7 Meta Tags That Every Page Should Have

Posted on June 13, 2013 in

We’re well into 2013; infographics are overplayed and everyone with at 18 months experience is a “social media expert”. One thing I have been doing this new year is giving away a lot of free advice. Going above and beyond just some helpful tips. I’d like to think I do it because I am just a nice guy, but when you sit back and think about it, I discovered another reason. I hate the snake oil salesman. More often it’s the smaller clients I get that come to me asking for help because they had gotten burned. My most recent experience was with a family friend; she had paid a guy a large sum of money to create a site and do some basic SEO work for her. Not only did the site look worse than my freshman year programming assignment, he didn’t accomplish (or attempt) any of the SEO fundamentals. So I try and do my part in building trust in this industry; one client at a time. But in this post I am covering some of the most basic features that should be in place: meta tagging. With the intelligence behind GoogleBot, sometimes we overlook the technical details that should be in place. If there are pages and/or posts on your site that don’t contain this information, it’s time to fix it.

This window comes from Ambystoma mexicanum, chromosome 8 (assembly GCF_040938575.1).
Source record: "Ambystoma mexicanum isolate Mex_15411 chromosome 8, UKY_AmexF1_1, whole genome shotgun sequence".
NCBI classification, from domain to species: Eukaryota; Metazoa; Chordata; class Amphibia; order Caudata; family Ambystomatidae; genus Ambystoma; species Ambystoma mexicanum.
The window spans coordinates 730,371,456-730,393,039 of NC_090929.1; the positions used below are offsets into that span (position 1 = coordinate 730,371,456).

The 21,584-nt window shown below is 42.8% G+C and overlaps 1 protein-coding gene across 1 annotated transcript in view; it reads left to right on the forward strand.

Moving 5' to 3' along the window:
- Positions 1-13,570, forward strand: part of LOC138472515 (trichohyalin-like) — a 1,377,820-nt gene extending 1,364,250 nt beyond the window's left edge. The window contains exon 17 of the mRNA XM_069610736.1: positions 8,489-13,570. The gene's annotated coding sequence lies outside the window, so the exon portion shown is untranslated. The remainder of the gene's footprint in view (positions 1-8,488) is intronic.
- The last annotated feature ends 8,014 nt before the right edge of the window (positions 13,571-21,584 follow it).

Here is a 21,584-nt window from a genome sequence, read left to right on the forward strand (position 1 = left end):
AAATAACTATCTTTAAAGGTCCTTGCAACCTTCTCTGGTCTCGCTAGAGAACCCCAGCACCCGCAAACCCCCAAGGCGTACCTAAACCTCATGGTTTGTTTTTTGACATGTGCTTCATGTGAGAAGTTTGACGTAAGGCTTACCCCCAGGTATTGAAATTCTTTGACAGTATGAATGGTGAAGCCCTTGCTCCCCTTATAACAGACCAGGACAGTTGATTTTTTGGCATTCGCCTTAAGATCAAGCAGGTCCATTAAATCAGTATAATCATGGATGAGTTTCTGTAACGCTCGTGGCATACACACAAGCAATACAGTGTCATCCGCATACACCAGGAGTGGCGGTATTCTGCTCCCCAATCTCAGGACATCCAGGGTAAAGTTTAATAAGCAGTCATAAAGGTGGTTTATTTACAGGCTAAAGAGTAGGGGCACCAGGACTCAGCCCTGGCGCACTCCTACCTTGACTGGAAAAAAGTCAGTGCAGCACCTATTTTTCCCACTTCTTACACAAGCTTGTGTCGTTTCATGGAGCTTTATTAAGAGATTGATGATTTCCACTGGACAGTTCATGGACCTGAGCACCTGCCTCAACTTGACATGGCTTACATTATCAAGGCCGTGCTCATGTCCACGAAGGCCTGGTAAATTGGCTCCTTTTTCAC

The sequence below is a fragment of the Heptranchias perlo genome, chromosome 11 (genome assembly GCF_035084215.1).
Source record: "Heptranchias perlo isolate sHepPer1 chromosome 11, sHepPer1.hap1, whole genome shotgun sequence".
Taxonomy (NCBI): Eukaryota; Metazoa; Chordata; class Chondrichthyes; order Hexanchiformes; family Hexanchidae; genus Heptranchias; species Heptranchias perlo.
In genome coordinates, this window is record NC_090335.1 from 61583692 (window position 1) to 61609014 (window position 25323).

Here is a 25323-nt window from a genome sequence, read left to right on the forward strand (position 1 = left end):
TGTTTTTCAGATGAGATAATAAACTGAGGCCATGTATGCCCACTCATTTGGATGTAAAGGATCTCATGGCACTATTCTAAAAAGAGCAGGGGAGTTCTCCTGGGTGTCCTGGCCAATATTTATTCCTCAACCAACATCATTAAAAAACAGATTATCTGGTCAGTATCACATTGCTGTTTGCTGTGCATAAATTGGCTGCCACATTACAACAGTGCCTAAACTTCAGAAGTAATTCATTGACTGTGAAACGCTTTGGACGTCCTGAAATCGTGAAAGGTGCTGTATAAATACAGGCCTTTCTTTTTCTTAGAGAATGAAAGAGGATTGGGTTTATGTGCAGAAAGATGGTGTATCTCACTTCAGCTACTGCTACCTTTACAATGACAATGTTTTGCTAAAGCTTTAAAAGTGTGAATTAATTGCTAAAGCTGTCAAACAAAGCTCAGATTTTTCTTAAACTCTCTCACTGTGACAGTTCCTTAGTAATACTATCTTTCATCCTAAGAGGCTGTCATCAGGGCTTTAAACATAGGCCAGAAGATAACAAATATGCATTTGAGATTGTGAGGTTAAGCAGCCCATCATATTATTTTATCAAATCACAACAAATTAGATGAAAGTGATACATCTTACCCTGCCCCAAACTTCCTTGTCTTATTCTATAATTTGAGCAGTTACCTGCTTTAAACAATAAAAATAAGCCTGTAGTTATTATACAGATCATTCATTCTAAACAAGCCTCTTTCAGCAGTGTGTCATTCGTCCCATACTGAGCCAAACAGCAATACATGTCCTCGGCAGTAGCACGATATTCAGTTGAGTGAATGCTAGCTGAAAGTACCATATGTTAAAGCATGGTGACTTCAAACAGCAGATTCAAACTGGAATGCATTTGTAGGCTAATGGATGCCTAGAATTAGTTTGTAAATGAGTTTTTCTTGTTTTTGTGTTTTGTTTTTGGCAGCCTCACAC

Standard Tagging

These are the most basic and still very important tags for an SEO to get right. Of course the content needs to be solid, because if it’s spun or poorly written, no one is going to keep coming back to your site. But we’re not focusing on that right now. Let’s start with the basics of your standard search tagging.

Page Title

Still regarded as one of the most important on-page ranking factors, the title tag is your first chance at giving focus to the page as well as enticing a user to click on your page in the search result set. Most SEOs recommend keeping your titles below 70 characters, but last year, it was pointed out that it’s not so much the character length, but pixel width. However, unless you want to start measuring the pixel width of all of your posts, go ahead and stick to the rule of thumb here with 70 characters here. And keep them unique; no two pages on your site should have the exact same title.

Optimal Format:

Primary Keyword – Secondary Keyword | Brand Name
Brand Name | Primary Keyword and Secondary Keyword

Code Example:

<title>Up to 70 characters of page/keyword relevant text here</title>

Meta Description